So many languages, so little time
I hang out on a little, “exclusive” (by which I mean we’re probably excluded by others, not us excluding others) channel on Freenode for programming polyglots. Membership in the group is predicated on two things:
- You must “speak” more than one programming language, preferably in more than one paradigm.
- You must be willing to put up with people talking about any language you’ve ever heard of plus probably a few dozen you haven’t.
Or, you know, you could just join #yfl on Freenode and claim to be a polyglot. It’s not like we make you sit an exam or something!
Anyway, this brings me to my main point. Well, not yet, but soon. I promise.
Segue into the past
I’ve always had a love affair with programming languages. This probably started when I encountered my first truly different language: Forth. I was utterly shocked at how differently you had to think to use it, and how, when you did this, how differently you could view problems. I was, thankfully, pretty young so I took the lesson to heart: some languages are better able to express certain thoughts than others. (Being a natural language polyglot helps in this regard, I guess. The same is true of speech after all.) From this awakening I always sought out new languages, especially ones that allowed me to shape my thoughts differently.
Back to the present
So this is why I’m whiling away my time in #yfl. Sure I quit the software industry itself almost twelve years ago (although I only became aware of the fact that I’d quit it eleven years ago). That doesn’t matter. I still love software. I just hate the industry. And I still love to pick up interesting languages here and there. And, above all, I like to exchange thoughts and opinions with other people of a similar bent, but with different backgrounds.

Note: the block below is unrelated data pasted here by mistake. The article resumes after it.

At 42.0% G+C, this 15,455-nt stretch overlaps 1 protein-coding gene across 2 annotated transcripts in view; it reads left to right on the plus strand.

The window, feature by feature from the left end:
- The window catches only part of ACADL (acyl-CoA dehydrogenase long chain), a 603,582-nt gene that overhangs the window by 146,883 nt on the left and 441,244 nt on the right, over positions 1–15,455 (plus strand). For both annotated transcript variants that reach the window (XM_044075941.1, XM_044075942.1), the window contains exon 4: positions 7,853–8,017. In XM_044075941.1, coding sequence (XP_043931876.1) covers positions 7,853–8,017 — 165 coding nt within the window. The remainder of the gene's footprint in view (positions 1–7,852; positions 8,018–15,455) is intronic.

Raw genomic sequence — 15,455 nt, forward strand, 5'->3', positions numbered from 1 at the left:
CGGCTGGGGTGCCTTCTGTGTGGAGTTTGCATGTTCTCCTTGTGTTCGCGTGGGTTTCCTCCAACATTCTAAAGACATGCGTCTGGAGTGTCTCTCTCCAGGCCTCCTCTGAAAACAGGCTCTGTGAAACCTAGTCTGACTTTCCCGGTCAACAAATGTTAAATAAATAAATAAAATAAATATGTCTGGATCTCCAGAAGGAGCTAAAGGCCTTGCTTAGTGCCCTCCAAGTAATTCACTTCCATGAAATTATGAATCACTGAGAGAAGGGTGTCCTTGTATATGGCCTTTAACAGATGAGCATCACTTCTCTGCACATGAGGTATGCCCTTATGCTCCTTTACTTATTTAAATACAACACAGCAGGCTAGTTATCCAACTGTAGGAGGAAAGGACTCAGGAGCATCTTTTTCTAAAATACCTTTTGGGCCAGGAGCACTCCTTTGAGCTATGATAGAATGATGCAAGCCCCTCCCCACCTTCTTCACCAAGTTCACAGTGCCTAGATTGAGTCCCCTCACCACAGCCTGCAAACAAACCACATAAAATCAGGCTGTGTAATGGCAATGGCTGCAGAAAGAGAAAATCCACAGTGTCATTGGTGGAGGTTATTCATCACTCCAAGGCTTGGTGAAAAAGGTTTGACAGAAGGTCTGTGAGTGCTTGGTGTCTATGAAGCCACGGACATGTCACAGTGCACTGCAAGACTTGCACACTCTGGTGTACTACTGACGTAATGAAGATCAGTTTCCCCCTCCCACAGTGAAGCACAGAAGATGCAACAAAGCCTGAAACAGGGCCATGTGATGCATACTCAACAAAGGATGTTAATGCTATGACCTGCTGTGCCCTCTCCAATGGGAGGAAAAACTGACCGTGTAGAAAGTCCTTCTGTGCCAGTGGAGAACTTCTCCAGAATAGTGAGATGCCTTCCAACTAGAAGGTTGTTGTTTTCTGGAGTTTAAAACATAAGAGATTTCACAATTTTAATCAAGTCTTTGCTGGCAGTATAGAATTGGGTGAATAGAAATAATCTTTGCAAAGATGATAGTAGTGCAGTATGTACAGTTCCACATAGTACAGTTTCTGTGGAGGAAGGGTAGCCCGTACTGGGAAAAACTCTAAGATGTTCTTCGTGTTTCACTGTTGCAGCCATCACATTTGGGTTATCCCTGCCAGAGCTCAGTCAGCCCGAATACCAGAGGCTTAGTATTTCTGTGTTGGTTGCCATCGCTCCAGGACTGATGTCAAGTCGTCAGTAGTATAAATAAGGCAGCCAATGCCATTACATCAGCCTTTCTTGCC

I get this opportunity in spades in #yfl. In there people with intensely academic maths backgrounds interact with people like me who lack formal education and exchange quips, opinions and experiences with people who, because of a lack of taste, like Common Lisp even(!). It’s a melting pot of experience, opinions and knowledge and, when it gets going, it’s an intellectually very stimulating place.
And at last the point
And it is a very frustrating place because since I semi-co-founded the channel (the history of #yfl is pretty comical) I’ve come across at least a dozen languages that are interesting enough that I at least want to get passing familiarity with them. Here’s a short list of languages brought up and discussed from the last few days alone:
…and a cast of dozens more.
This brings up the conundrum: who has time to even evaluate this many languages in their Copious Free Time™, not to mention actually using them?